Arthur Lacey (2 Ryder Cup's 1 Ryder Cup Captain.)

1904 - 1979

Arthur James Lacey (20 May 1904 – 6 August 1979)[1] was an English professional golfer who finished in the top ten of The Open Championship on four occasions in the 1930s. He also played in the 1933 and 1937 Ryder Cup matches, and was then selected as non-playing captain of the Great Britain and Ireland side for those matches in 1951. He was chairman of the PGA from 1949 to 1951.

Lacey was the son of another Arthur Lacey, the greenkeeper at Burnham Beeches Golf Club in Buckinghamshire.[3] Arthur, senior was also a golfer, winning the first competition of the Golf Greenkeepers' Association at Bushey Hall Golf Club in 1912 with scores of 80 and 79.[4] Arthur senior later moved to Ifield, West Sussex. Lacey had a younger brother Charles who was also a successful golfer.

Lacey's most notable victories as a player came in the Belgian Open of 1931 and 1932, and the French Open in 1932, and he continued to be a regular high finisher in British professional events in the 1930s. 1937 was his most successful year winning the Yorkshire Evening News and Dunlop-Metropolitan tournaments and finishing seventh in The Open Championship, behind winner Henry Cotton but ahead of several of that year's American Ryder Cup side, including major champions Horton SmithRalph GuldahlSam Snead and Denny Shute.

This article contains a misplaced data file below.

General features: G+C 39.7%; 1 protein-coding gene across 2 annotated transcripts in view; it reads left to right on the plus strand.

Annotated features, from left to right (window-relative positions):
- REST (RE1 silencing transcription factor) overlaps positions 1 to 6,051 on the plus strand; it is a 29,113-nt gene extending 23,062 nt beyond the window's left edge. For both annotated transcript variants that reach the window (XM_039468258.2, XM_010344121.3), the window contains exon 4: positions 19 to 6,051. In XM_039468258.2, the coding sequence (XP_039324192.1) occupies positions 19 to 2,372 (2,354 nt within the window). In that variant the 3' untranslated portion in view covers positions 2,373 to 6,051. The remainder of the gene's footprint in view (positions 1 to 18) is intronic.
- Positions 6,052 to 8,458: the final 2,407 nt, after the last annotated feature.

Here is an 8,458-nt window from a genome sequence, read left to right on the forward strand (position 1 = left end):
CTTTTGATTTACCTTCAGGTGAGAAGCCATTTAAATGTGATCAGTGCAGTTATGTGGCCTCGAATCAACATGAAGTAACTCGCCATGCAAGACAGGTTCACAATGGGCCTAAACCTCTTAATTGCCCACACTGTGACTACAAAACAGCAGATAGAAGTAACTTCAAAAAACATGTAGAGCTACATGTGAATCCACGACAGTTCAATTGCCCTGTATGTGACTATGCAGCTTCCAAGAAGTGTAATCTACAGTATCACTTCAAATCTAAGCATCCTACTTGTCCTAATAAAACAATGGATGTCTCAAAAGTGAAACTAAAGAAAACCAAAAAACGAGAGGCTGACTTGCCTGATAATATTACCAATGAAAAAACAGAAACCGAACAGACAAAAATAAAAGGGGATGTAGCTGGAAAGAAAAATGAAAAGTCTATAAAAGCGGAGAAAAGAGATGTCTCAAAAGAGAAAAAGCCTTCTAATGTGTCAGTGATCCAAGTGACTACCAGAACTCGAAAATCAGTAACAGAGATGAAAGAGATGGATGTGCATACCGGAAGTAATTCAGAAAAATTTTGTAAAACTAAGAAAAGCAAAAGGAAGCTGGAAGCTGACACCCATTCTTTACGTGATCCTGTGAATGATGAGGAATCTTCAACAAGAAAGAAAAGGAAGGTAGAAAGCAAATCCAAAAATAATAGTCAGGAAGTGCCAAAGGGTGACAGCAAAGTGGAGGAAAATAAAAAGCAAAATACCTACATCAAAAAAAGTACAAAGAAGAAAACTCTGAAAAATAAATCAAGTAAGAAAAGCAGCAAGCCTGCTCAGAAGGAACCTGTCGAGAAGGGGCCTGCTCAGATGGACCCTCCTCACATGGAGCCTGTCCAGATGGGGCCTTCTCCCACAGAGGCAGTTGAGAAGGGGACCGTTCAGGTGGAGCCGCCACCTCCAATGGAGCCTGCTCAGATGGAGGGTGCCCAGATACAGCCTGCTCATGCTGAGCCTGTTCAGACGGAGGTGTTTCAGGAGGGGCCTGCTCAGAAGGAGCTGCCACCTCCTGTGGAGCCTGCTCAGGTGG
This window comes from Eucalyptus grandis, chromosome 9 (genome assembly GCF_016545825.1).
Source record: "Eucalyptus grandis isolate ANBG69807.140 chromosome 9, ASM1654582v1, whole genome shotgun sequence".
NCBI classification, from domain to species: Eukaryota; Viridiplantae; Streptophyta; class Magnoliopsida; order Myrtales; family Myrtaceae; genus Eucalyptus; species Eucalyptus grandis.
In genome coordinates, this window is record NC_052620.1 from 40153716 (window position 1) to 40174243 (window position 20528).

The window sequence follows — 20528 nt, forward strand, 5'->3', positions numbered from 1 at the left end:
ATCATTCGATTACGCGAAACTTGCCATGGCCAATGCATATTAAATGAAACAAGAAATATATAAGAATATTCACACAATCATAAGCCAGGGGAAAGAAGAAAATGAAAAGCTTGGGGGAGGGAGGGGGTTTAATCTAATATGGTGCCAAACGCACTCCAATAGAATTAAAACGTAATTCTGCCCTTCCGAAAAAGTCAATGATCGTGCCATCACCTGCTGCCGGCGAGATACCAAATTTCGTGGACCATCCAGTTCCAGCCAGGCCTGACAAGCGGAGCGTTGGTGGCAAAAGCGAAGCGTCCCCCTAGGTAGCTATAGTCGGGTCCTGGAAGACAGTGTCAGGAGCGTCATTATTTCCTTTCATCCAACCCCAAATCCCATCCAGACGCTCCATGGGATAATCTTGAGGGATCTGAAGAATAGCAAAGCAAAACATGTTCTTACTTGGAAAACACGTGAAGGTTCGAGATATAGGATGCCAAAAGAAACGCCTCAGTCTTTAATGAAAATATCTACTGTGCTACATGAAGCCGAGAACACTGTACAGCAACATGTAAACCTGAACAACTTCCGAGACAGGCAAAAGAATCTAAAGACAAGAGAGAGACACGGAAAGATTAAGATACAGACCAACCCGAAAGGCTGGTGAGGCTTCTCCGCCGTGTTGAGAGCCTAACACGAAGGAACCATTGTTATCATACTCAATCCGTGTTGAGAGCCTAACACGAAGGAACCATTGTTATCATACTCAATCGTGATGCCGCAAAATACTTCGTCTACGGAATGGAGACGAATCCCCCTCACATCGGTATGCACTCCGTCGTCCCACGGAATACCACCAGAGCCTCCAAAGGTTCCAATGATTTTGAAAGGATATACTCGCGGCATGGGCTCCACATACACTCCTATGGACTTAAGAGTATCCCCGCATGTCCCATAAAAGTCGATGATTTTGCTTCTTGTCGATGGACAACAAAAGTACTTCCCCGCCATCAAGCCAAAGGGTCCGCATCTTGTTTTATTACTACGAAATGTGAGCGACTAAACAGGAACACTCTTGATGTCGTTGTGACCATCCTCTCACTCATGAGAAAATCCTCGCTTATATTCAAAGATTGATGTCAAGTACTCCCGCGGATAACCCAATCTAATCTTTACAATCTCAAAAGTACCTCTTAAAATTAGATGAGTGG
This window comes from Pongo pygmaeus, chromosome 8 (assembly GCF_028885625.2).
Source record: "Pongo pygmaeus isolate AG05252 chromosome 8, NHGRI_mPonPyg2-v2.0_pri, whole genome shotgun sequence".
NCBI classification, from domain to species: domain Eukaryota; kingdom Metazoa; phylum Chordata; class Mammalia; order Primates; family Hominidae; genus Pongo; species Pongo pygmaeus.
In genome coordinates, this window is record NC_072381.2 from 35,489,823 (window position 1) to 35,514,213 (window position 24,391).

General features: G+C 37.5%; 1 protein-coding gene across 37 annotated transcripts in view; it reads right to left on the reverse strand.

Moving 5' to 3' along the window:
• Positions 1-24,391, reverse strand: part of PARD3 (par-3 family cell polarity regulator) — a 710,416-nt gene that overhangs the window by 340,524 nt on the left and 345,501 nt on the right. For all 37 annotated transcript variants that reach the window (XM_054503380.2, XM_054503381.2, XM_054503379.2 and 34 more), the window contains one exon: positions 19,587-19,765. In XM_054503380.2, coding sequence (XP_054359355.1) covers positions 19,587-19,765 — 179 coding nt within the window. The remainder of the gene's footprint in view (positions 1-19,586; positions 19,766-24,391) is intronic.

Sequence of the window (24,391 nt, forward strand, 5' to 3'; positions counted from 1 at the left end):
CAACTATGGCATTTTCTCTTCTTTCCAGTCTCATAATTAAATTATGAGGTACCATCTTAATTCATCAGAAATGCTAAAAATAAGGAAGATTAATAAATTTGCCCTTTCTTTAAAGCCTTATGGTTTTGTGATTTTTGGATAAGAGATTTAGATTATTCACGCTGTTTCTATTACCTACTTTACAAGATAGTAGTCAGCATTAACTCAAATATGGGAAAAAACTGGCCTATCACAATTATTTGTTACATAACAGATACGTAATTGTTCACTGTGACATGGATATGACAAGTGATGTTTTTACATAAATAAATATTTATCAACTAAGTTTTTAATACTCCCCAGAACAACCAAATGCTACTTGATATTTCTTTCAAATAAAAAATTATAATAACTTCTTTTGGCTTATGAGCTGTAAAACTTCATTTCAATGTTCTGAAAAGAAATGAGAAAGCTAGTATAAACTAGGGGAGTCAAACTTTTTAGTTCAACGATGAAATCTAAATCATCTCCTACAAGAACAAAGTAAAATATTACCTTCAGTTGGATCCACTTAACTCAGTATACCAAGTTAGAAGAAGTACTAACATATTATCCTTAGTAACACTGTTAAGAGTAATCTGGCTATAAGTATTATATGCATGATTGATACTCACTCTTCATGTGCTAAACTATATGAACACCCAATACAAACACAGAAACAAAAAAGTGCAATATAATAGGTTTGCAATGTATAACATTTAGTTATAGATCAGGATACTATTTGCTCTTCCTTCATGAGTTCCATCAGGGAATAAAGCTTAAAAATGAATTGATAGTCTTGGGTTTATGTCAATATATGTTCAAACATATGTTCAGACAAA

Lacey was professional at The Berkshire Golf Club in Ascot, Berkshire from 1934 to 1952 having previously been at Selsdon Park (1928 to 1933), Leighton Buzzard Golf Club (1927 to 1928) and an assistant at Gerrards Cross Golf Club.

Lacey also served as a rules official, and in that capacity was involved in a controversial ruling during the final round of the 1958 Masters Tournament. He allowed Arnold Palmer, who was in strong contention, to play two balls when Palmer's tee shot plugged in wet turf on the 12th hole. Palmer's original attempt from the plugged lie gave him a double bogey, while he made a par with his second ball after taking a free drop, which he had had to argue with Lacey to obtain. Palmer's actual score on the hole would be decided after further discussion. Bobby Jones ruled half an hour later that Palmer's par would count, and Palmer went on to win, ahead of a bitter Ken Venturi, who as Palmer's playing partner lost his composure when Palmer received the favourable ruling. The incident has been debated heavily in golf circles ever since.[5]